The Census reported that 235 people (100% of the population) lived in households, 0 (0%) lived in non-institutionalized group quarters, and 0 (0%) were institutionalized.

There were 102 households, out of which 23 (22.5%) had children under the age of 18 living in them, 55 (53.9%) were opposite-sex married couples living together, 8 (7.8%) had a female householder with no husband present, 9 (8.8%) had a male householder with no wife present. There were 2 (2.0%) unmarried opposite-sex partnerships, and 1 (1.0%) same-sex married couples or partnerships. 26 households (25.5%) were made up of individuals, and 9 (8.8%) had someone living alone who was 65 years of age or older. The average household size was 2.30. There were 72 families (70.6% of all households); the average family size was 2.75.

The population was spread out, with 48 people (20.4%) under the age of 18, 12 people (5.1%) aged 18 to 24, 42 people (17.9%) aged 25 to 44, 78 people (33.2%) aged 45 to 64, and 55 people (23.4%) who were 65 years of age or older. The median age was 51.6 years. For every 100 females, there were 95.8 males. For every 100 females age 18 and over, there were 105.5 males.

There were 126 housing units at an average density of 27.2 per square mile (10.5/km2), of which 102 were occupied, of which 77 (75.5%) were owner-occupied, and 25 (24.5%) were occupied by renters. The homeowner vacancy rate was 1.3%; the rental vacancy rate was 7.4%. 174 people (74.0% of the population) lived in owner-occupied housing units and 61 people (26.0%) lived in rental housing units.


In the state legislature Fiddletown is in the 8th Senate District, represented by Republican Andreas Borgeas,[12] and the 5th Assembly District, represented by Republican Frank Bigelow.[13] Federally, Fiddletown is in California's 4th congressional district, represented by Republican Tom McClintock.[14]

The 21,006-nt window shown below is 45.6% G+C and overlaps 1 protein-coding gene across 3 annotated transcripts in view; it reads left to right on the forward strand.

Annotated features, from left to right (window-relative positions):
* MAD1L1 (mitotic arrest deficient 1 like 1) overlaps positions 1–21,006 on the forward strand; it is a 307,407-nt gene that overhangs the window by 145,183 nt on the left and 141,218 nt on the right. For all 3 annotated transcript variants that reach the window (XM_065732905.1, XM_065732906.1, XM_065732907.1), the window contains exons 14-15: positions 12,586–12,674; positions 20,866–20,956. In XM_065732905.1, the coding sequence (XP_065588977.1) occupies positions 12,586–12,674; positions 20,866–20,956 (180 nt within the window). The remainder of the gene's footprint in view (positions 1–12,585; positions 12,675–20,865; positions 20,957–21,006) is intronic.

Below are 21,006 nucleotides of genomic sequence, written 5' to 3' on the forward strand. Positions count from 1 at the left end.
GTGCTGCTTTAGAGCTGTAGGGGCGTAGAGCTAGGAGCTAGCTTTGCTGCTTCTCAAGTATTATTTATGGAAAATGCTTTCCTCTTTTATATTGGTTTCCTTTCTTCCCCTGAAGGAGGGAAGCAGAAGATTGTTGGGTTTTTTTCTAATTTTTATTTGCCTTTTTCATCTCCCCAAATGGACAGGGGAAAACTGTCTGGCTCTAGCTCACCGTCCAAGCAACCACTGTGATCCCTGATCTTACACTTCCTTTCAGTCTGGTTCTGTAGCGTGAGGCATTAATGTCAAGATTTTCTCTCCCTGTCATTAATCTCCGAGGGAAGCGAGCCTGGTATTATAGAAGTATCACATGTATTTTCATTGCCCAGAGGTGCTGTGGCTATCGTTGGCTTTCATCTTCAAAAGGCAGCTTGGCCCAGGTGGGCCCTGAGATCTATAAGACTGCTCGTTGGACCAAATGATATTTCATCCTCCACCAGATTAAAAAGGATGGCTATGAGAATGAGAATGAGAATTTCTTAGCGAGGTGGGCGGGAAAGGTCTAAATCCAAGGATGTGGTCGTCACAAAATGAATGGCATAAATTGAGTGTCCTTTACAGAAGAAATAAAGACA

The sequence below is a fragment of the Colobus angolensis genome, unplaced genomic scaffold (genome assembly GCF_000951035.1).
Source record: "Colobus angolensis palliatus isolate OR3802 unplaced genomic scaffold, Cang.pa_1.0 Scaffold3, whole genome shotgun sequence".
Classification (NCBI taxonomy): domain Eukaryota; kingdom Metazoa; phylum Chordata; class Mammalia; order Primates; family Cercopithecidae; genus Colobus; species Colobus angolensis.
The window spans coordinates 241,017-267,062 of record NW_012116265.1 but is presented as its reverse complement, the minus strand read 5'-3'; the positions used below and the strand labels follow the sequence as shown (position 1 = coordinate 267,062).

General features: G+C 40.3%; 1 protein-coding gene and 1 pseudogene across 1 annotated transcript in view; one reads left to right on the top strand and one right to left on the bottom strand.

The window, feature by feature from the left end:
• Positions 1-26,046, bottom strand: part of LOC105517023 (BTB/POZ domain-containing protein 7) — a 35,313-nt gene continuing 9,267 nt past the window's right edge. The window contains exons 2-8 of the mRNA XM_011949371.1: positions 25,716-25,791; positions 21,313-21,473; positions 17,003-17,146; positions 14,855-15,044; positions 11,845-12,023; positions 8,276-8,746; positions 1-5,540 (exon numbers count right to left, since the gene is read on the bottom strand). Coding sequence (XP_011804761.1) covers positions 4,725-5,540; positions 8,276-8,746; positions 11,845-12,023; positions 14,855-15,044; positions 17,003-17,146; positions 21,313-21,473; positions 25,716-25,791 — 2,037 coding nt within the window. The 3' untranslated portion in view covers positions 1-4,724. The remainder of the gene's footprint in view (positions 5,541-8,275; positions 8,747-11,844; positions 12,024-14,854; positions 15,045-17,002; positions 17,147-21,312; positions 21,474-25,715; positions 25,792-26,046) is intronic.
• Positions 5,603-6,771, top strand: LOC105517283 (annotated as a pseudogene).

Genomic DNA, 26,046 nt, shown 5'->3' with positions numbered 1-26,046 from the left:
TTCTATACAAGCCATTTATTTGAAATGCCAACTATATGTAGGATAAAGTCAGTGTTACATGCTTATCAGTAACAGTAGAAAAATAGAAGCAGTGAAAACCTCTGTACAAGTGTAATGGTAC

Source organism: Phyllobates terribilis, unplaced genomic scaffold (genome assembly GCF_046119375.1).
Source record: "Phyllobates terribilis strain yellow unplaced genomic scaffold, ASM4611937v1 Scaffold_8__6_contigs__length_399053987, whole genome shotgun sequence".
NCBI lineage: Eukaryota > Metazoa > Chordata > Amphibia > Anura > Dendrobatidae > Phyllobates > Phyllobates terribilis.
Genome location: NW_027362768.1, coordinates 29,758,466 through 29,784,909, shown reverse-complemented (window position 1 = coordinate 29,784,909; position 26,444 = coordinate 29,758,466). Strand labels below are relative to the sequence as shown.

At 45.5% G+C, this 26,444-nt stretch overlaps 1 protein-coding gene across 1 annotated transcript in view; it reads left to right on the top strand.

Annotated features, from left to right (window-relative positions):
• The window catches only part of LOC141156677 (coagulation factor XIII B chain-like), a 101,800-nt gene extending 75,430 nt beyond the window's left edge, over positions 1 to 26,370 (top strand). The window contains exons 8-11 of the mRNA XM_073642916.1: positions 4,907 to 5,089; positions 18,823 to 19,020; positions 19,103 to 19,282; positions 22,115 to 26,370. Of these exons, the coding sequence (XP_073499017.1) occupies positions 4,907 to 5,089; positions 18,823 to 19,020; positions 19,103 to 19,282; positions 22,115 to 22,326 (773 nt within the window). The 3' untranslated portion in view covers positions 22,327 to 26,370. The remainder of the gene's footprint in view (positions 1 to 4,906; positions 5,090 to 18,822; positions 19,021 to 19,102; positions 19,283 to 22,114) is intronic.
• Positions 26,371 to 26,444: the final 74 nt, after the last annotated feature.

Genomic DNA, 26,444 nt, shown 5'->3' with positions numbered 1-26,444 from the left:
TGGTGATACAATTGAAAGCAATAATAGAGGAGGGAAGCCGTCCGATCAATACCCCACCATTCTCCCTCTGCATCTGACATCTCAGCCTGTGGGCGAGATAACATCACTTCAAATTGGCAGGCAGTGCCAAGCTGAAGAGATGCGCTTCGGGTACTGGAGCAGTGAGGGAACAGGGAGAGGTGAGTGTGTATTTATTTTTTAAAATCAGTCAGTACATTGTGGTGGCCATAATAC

According to the Köppen Climate Classification system, Fiddletown has a warm-summer Mediterranean climate, abbreviated "Csb" on climate maps.[15]

Famous residents[edit]

Leon "Whitey" Thompson (1923-2005), author and former inmate of Alcatraz.[16]


  1. ^ "2010 Census U.S. Gazetteer Files – Places – California". United States Census Bureau.
  2. ^ a b "Fiddletown". Geographic Names Information System. United States Geological Survey. Retrieved 2012-03-30.
  3. ^ a b "Fiddletown Census Designated Place". Geographic Names Information System. United States Geological Survey. Retrieved 2012-03-30.
  4. ^ a b "National Register Information System". National Register of Historic Places. National Park Service. July 9, 2010.
  5. ^ a b c "Oleta (Old Fiddletown)". Office of Historic Preservation, California State Parks. Retrieved 2012-09-03.
  6. ^ Durham, David L. (1998). California's Geographic Names: A Gazetteer of Historic and Modern Names of the State. Clovis, Calif.: Word Dancer Press. p. 484. ISBN 1-884995-14-4.
  7. ^ a b c d Zorbas, Elaine (1997). Fiddletown: from gold rush to rediscovery. Mythos. ISBN 0965879305.
  8. ^ "Fiddletown Correspondence, August 30, 1854". Golden Era. September 10, 1854.
  9. ^ Bright, William (1998). 1500 California Place Names: Their Origin and Meaning. Berkeley, CA: University of California Press.
  10. ^ "Census of Population and Housing". Retrieved June 4, 2016.
  11. ^ "2010 Census Interactive Population Search: CA - Fiddletown CDP". U.S. Census Bureau. Archived from the original on July 15, 2014. Retrieved July 12, 2014.
  12. ^ "Senators". State of California. Retrieved March 18, 2013.
  13. ^ "Members Assembly". State of California. Retrieved March 18, 2013.
  14. ^ "California's 4th Congressional District - Representatives & District Map". Civic Impulse, LLC. Retrieved February 28, 2013.
  15. ^ "Fiddletown, California Köppen Climate Classification". Weatherbase.
  16. ^ "Leon Thompson wrote of Alcatraz".

External links[edit]